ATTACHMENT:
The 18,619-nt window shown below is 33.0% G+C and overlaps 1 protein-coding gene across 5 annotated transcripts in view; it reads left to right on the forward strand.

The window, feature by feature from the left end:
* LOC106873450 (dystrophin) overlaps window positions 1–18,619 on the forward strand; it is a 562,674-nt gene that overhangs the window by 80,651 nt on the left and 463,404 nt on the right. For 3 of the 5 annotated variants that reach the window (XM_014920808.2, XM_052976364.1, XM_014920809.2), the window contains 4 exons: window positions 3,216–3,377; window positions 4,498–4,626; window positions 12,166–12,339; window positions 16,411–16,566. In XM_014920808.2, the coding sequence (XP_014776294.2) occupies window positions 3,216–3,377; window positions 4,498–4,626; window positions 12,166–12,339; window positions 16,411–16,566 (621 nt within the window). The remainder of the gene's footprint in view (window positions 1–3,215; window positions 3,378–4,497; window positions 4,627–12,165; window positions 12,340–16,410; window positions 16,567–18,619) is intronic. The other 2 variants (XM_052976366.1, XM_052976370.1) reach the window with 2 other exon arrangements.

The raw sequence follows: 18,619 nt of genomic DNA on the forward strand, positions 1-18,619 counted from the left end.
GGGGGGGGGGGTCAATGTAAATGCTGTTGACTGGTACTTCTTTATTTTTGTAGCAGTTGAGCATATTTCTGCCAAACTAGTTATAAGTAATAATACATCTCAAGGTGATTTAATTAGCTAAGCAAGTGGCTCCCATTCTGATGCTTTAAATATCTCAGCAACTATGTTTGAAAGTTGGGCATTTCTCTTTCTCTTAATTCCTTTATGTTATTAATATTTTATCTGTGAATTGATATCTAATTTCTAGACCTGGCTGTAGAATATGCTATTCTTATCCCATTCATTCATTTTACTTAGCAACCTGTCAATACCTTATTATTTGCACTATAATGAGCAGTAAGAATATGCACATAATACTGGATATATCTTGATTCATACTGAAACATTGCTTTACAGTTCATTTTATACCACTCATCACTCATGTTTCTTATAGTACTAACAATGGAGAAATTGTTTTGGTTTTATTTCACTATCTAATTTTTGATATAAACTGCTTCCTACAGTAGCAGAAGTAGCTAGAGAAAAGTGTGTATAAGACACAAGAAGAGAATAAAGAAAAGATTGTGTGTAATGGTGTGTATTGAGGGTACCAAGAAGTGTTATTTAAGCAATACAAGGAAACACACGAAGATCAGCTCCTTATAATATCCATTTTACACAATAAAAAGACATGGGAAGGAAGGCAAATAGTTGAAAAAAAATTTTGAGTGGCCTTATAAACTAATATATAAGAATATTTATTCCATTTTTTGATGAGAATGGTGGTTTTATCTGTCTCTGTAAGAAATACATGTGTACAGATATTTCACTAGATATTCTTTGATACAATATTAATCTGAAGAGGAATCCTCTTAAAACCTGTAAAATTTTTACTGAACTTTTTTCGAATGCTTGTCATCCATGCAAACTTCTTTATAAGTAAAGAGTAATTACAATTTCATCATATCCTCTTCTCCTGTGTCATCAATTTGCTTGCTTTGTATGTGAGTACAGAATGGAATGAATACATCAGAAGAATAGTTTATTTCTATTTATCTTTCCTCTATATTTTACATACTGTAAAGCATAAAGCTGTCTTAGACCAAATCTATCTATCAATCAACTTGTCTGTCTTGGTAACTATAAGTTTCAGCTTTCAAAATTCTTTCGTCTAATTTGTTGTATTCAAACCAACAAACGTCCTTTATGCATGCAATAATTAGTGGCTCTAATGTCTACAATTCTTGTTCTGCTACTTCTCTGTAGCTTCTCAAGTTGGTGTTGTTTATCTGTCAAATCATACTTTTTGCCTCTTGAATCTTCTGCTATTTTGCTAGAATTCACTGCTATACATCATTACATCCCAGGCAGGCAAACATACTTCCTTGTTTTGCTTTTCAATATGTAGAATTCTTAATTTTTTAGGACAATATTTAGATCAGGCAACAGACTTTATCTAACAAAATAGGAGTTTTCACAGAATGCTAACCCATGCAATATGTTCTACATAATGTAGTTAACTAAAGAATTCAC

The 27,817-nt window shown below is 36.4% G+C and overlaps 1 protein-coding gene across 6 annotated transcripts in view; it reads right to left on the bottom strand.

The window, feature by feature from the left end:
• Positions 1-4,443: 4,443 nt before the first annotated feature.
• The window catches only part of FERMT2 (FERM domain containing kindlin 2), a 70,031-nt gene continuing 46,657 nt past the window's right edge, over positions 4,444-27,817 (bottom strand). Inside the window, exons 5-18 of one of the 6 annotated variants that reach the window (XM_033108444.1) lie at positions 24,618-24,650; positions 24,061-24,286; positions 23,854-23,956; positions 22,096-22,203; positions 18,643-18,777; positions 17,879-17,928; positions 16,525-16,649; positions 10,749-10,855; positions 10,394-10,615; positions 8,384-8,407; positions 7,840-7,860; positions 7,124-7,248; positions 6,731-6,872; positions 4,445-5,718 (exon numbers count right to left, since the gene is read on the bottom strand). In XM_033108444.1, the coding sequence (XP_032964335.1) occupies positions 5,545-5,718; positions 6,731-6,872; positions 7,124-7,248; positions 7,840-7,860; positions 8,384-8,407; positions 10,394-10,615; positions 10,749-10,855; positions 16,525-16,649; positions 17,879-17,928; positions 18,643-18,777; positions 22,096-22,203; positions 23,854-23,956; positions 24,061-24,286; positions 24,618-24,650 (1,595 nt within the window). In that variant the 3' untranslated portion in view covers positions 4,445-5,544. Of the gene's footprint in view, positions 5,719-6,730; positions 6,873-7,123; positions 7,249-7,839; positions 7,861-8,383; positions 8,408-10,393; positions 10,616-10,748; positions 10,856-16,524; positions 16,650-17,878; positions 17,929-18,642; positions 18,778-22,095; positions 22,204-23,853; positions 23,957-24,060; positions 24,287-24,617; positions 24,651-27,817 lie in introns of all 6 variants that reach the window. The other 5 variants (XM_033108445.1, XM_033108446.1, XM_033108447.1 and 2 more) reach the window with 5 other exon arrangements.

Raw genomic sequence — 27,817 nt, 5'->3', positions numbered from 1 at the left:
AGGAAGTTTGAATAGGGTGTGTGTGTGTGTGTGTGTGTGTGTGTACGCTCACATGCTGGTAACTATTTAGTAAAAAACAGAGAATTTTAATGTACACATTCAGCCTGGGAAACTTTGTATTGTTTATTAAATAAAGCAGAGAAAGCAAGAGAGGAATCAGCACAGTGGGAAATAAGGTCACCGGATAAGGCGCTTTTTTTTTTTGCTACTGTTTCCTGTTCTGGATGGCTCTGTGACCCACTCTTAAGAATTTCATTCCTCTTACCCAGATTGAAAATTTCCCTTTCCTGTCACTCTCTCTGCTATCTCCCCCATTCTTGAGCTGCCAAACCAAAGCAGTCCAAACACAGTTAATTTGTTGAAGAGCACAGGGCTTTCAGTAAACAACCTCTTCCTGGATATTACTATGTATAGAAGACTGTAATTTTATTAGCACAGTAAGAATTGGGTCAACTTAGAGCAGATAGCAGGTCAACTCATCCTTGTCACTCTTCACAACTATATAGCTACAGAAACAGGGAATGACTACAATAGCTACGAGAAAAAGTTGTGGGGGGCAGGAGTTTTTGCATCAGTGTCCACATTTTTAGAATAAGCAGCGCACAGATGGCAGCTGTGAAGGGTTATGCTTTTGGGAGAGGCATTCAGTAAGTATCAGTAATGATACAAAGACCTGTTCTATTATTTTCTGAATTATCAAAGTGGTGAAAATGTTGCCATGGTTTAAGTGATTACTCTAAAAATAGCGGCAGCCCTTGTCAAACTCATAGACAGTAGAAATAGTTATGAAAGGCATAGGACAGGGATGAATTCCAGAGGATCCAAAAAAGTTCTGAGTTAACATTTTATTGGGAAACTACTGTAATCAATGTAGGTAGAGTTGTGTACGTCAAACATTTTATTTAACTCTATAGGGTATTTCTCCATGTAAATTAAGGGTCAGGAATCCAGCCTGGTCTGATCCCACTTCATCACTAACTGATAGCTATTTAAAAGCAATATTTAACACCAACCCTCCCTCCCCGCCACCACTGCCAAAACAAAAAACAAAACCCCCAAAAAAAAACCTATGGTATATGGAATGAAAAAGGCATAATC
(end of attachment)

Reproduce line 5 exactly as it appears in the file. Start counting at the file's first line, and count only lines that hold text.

GGGGGGGGGGGTCAATGTAAATGCTGTTGACTGGTACTTCTTTATTTTTGTAGCAGTTGAGCATATTTCTGCCAAACTAGTTATAAGTAATAATACATCTCAAGGTGATTTAATTAGCTAAGCAAGTGGCTCCCATTCTGATGCTTTAAATATCTCAGCAACTATGTTTGAAAGTTGGGCATTTCTCTTTCTCTTAATTCCTTTATGTTATTAATATTTTATCTGTGAATTGATATCTAATTTCTAGACCTGGCTGTAGAATATGCTATTCTTATCCCATTCATTCATTTTACTTAGCAACCTGTCAATACCTTATTATTTGCACTATAATGAGCAGTAAGAATATGCACATAATACTGGATATATCTTGATTCATACTGAAACATTGCTTTACAGTTCATTTTATACCACTCATCACTCATGTTTCTTATAGTACTAACAATGGAGAAATTGTTTTGGTTTTATTTCACTATCTAATTTTTGATATAAACTGCTTCCTACAGTAGCAGAAGTAGCTAGAGAAAAGTGTGTATAAGACACAAGAAGAGAATAAAGAAAAGATTGTGTGTAATGGTGTGTATTGAGGGTACCAAGAAGTGTTATTTAAGCAATACAAGGAAACACACGAAGATCAGCTCCTTATAATATCCATTTTACACAATAAAAAGACATGGGAAGGAAGGCAAATAGTTGAAAAAAAATTTTGAGTGGCCTTATAAACTAATATATAAGAATATTTATTCCATTTTTTGATGAGAATGGTGGTTTTATCTGTCTCTGTAAGAAATACATGTGTACAGATATTTCACTAGATATTCTTTGATACAATATTAATCTGAAGAGGAATCCTCTTAAAACCTGTAAAATTTTTACTGAACTTTTTTCGAATGCTTGTCATCCATGCAAACTTCTTTATAAGTAAAGAGTAATTACAATTTCATCATATCCTCTTCTCCTGTGTCATCAATTTGCTTGCTTTGTATGTGAGTACAGAATGGAATGAATACATCAGAAGAATAGTTTATTTCTATTTATCTTTCCTCTATATTTTACATACTGTAAAGCATAAAGCTGTCTTAGACCAAATCTATCTATCAATCAACTTGTCTGTCTTGGTAACTATAAGTTTCAGCTTTCAAAATTCTTTCGTCTAATTTGTTGTATTCAAACCAACAAACGTCCTTTATGCATGCAATAATTAGTGGCTCTAATGTCTACAATTCTTGTTCTGCTACTTCTCTGTAGCTTCTCAAGTTGGTGTTGTTTATCTGTCAAATCATACTTTTTGCCTCTTGAATCTTCTGCTATTTTGCTAGAATTCACTGCTATACATCATTACATCCCAGGCAGGCAAACATACTTCCTTGTTTTGCTTTTCAATATGTAGAATTCTTAATTTTTTAGGACAATATTTAGATCAGGCAACAGACTTTATCTAACAAAATAGGAGTTTTCACAGAATGCTAACCCATGCAATATGTTCTACATAATGTAGTTAACTAAAGAATTCAC